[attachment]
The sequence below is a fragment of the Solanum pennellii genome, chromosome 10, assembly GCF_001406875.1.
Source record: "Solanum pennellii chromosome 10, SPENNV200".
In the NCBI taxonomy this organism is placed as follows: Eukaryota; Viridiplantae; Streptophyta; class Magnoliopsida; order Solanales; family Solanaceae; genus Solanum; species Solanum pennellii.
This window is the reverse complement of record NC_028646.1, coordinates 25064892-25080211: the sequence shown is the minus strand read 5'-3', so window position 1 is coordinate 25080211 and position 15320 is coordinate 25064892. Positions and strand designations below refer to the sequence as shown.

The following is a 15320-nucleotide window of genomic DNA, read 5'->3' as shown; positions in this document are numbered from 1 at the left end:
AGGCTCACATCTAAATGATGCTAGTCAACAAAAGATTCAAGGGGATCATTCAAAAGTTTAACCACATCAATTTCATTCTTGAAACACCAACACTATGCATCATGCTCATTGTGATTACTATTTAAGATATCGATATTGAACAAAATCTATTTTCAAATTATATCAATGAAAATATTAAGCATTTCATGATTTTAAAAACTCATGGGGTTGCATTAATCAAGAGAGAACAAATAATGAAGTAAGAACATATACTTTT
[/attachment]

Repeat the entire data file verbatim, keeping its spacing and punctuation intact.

The sequence below is a fragment of the Solanum pennellii genome, chromosome 10, assembly GCF_001406875.1.
Source record: "Solanum pennellii chromosome 10, SPENNV200".
In the NCBI taxonomy this organism is placed as follows: Eukaryota; Viridiplantae; Streptophyta; class Magnoliopsida; order Solanales; family Solanaceae; genus Solanum; species Solanum pennellii.
This window is the reverse complement of record NC_028646.1, coordinates 25064892-25080211: the sequence shown is the minus strand read 5'-3', so window position 1 is coordinate 25080211 and position 15320 is coordinate 25064892. Positions and strand designations below refer to the sequence as shown.

The following is a 15320-nucleotide window of genomic DNA, read 5'->3' as shown; positions in this document are numbered from 1 at the left end:
AGGCTCACATCTAAATGATGCTAGTCAACAAAAGATTCAAGGGGATCATTCAAAAGTTTAACCACATCAATTTCATTCTTGAAACACCAACACTATGCATCATGCTCATTGTGATTACTATTTAAGATATCGATATTGAACAAAATCTATTTTCAAATTATATCAATGAAAATATTAAGCATTTCATGATTTTAAAAACTCATGGGGTTGCATTAATCAAGAGAGAACAAATAATGAAGTAAGAACATATACTTTT